Upon inception in 1988, the Mega Drive (or Genesis in the US) had a somewhat muted response. While the graphical prowess was certainly a huge improvement over its predecessor, the Master System, Nintendo still attained a vice-like grip over the market with its third-party exclusivity (which bullied developers to make games specifically for Nintendo systems) and iconic gaming brands. In fact, Super Mario Bros. 3 still had a behemoth launch release despite its inferiority to Sega’s impressive specifications – Nintendo were still able convince consumers that it was worth waiting for their own successor. In fact, the Mega Drive seriously suffered due to a lack of killer software – Alex Kidd was their first real attempt at creating a flagship mascot for the system however there was no widespread appeal.
So it became apparent that Sega had to push the Mega Drive as a worthy alternative to their primary rival; to ensure that it appealed to older consumers in contrast to Nintendo’s family-oriented approach. After some pretty aggressive advertising campaigns and exclusivity deals with stores that refused to sell the product initially, Sega were able to gain traction – Sonic the Hedgehog most certainly contributed to this, but Sega’s overall ethos and game design proved radically different to what Nintendo were offering at the time. The Mega Drive was sleek, cool, rad, hip…any kind of typified 90’s hyperbole, really.
Enter the Mega Games Collection. Only released in Europe as a promotional pack-in deal with the console, the Mega Drive became a highly affordable piece of hardware that offered a number of great games from the get-go. While the Super Nintendo pushed bundles such as Street Fighter II: Turbo, Starfox (Starwing in EU) and Super Mario All-Stars, Sega offered accessible arcade conversions, not to mention a more adult-style of gameplay. Mega Games I was the beginning of Sega differentiating themselves from Nintendo and not emulating their distinctive brand of game design – the Mega Drive was its own beast and Sega capitalised on this, making the console almost impossible to ignore.
So, let’s begin. Mega Games I features the following games: Super Hang-On, World Cup Italia ’90 and Columns. This shall be reviewed in the aforementioned order.
Game One: Super Hang-On.
Oh, Super Hang-On. The quintessential Sega game. Much like OutRun that came before it, Hang-On sported psuedo-3D visuals that commonly penned the term ‘sprite scaling’. For its time, it looked far superior than anything found on its 8-bit brethren, the Master System, and naturally the NES – the game ran with a tile mapping technique that consistently traversed at the screen, giving the impression it was running in 3D space. While it didn’t feature polygonal sprites on screen, it proved that the Mega Drive was more than capable to emulate arcade ports and handle it nearly flawlessly. The soundtrack, much like OutRun, is also an integral part to the gameplay – ‘Winning Run’ is especially notable, with its fist-pumping tempo and anthemic hook. The game also plays like a dream, despite it being incredibly challenging in the later stages – this is indeed searingly frustrating but, like all well programmed games, it’s all because of a lack of concentration.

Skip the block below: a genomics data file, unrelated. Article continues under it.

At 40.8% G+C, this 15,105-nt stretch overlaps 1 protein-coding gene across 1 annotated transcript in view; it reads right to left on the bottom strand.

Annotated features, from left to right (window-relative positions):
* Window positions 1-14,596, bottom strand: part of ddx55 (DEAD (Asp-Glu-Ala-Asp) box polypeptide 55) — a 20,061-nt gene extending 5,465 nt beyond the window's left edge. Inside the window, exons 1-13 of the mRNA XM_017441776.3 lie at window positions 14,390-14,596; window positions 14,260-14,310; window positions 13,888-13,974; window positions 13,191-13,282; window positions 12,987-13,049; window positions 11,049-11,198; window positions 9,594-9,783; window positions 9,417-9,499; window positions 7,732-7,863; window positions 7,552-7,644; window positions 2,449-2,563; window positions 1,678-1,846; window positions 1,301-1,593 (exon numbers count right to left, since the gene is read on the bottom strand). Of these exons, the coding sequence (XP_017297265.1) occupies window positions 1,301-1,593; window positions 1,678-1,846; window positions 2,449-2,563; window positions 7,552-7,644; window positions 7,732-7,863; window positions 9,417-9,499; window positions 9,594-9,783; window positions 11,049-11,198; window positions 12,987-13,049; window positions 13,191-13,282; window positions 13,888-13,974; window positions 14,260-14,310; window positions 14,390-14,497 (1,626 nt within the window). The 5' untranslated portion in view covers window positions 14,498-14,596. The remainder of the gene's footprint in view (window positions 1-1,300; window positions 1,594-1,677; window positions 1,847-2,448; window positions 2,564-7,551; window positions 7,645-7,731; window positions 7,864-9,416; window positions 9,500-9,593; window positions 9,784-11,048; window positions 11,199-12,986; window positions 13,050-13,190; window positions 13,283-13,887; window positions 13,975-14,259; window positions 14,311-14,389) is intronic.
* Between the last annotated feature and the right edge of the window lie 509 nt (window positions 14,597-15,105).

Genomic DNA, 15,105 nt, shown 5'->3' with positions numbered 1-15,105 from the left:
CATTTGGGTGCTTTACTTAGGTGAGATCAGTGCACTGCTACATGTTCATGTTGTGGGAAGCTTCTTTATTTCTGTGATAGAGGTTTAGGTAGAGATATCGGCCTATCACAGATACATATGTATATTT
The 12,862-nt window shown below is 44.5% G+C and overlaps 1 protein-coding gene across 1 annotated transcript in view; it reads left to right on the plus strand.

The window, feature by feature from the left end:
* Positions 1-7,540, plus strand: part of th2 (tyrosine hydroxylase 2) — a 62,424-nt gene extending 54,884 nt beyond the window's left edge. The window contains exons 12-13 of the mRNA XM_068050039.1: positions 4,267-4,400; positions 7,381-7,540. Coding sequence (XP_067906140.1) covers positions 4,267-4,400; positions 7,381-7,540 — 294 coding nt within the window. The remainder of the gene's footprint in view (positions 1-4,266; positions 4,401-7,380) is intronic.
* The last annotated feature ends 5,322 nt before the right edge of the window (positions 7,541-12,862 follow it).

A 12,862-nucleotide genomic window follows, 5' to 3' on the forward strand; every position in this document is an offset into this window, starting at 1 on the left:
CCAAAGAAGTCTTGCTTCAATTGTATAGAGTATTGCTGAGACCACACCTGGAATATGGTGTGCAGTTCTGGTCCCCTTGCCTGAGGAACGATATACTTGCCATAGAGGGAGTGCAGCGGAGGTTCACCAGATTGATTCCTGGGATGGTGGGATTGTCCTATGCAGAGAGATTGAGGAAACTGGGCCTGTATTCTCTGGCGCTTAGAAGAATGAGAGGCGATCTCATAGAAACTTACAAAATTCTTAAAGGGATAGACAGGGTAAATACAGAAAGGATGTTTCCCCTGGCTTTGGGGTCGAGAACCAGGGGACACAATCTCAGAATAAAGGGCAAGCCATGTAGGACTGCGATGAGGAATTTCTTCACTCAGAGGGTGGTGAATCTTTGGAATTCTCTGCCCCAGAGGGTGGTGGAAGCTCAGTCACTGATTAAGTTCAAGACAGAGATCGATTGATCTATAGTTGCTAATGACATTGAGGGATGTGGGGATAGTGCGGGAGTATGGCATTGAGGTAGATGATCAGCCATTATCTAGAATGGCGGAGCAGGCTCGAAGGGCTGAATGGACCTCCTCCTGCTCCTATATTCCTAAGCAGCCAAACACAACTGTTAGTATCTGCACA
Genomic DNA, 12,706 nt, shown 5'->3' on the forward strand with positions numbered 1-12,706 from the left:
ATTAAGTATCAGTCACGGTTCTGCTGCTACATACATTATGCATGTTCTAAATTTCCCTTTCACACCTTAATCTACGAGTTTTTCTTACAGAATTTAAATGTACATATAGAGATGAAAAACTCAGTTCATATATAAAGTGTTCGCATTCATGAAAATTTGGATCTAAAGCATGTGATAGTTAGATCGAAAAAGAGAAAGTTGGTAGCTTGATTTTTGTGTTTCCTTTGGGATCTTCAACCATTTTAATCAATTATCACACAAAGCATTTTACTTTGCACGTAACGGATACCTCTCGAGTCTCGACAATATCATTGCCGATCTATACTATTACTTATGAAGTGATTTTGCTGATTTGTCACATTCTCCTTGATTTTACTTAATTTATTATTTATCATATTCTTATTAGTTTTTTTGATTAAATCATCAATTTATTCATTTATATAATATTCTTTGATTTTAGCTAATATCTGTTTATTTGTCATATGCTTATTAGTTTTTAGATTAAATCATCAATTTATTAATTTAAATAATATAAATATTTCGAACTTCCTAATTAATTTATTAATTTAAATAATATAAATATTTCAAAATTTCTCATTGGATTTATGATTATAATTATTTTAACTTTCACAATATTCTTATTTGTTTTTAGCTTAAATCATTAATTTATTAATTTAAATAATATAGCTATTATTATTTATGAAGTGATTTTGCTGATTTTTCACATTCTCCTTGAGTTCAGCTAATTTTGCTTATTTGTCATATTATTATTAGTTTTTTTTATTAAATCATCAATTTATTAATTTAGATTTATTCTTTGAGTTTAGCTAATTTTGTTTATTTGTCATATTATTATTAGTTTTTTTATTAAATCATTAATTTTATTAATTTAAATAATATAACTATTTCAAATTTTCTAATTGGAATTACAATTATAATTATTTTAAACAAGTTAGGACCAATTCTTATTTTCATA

So you have no-one to blame but yourself. That’s the way of old-school gaming, eh? An absolute must for all arcade-racing aficionados.
Game Two: World Cup Italia ’90.
Now here’s a game that hasn’t aged well. At all. While Super Hang-On was a technical showcase for the system, this ironically is held back by its ambition – in fact, football games were crudely primitive in the early 90’s due to hardware constraints, so the game sadly suffers with its limited camera view and finicky controls. But, thanks to its broad colour palette and the addition of a radar to help manage where players are, it’s still relatively playable albeit only in short bursts. It’s sorely lacking in game modes and other such content however, proving merely as a stepping stone amidst its contemporaries.
But the music? Damn. It’s still great.
Game Three: Columns
Rounding off possibly the most varied compilation of the Mega Games hits, Columns is a game that perhaps deserves a little more recognition. While Tetris has certainly proven to be a timeless classic with annual iterations still becoming widely available on various platforms, Sega’s own attempt at emulating this desired success is more than valiant. While not wholly original in concept and design, Columns delivers an admirable twist on the Tetris formula – the player must correlate jewels the same colour in rows of three or more, be it horizontal, diagonal or vertical. There are also ‘magic jewel columns’ that eliminate one type of colour on screen, adding another layer of strategy to the gameplay. It’s definitely a little more varied, especially when considering how incredible battle mode is with a friend – but, alas, Tetris has more substance when it comes to overall delivery and mechanics.
It’s still great nonetheless…and scarily addictive. Watch yourself.
Mega Games I is a great start for newcomers and veterans alike – it offers three starkly differing gameplay experiences, each one catering to a desired demographic that Sega obviously wanted to capture at the time. While each game is somewhat limited in scope and longevity, they highlight the difference that Sega had over its competitors in 1989 – far superior sound and graphics design, an impressive frame rate and near-perfect arcade conversions. It’s definitely worth getting hold of – just try to appreciate the painfully archaic design of Italia ’90. It was impressive for its day, I swear…